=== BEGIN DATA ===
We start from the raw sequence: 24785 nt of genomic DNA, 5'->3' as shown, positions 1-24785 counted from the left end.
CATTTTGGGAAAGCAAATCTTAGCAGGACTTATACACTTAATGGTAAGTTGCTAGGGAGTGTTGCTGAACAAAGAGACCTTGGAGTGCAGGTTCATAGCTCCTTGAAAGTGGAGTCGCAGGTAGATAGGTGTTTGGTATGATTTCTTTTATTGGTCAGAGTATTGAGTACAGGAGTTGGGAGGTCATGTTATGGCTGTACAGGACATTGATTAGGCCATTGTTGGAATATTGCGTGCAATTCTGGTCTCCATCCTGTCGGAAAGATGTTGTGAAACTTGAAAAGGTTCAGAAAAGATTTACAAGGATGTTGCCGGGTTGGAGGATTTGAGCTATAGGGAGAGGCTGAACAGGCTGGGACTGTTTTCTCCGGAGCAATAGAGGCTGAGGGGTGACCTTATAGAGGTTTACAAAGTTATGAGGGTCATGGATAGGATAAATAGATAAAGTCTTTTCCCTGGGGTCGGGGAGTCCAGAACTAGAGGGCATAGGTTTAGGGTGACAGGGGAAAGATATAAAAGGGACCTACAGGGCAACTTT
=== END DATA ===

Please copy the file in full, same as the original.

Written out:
We start from the raw sequence: 24785 nt of genomic DNA, 5'->3' as shown, positions 1-24785 counted from the left end.
CATTTTGGGAAAGCAAATCTTAGCAGGACTTATACACTTAATGGTAAGTTGCTAGGGAGTGTTGCTGAACAAAGAGACCTTGGAGTGCAGGTTCATAGCTCCTTGAAAGTGGAGTCGCAGGTAGATAGGTGTTTGGTATGATTTCTTTTATTGGTCAGAGTATTGAGTACAGGAGTTGGGAGGTCATGTTATGGCTGTACAGGACATTGATTAGGCCATTGTTGGAATATTGCGTGCAATTCTGGTCTCCATCCTGTCGGAAAGATGTTGTGAAACTTGAAAAGGTTCAGAAAAGATTTACAAGGATGTTGCCGGGTTGGAGGATTTGAGCTATAGGGAGAGGCTGAACAGGCTGGGACTGTTTTCTCCGGAGCAATAGAGGCTGAGGGGTGACCTTATAGAGGTTTACAAAGTTATGAGGGTCATGGATAGGATAAATAGATAAAGTCTTTTCCCTGGGGTCGGGGAGTCCAGAACTAGAGGGCATAGGTTTAGGGTGACAGGGGAAAGATATAAAAGGGACCTACAGGGCAACTTT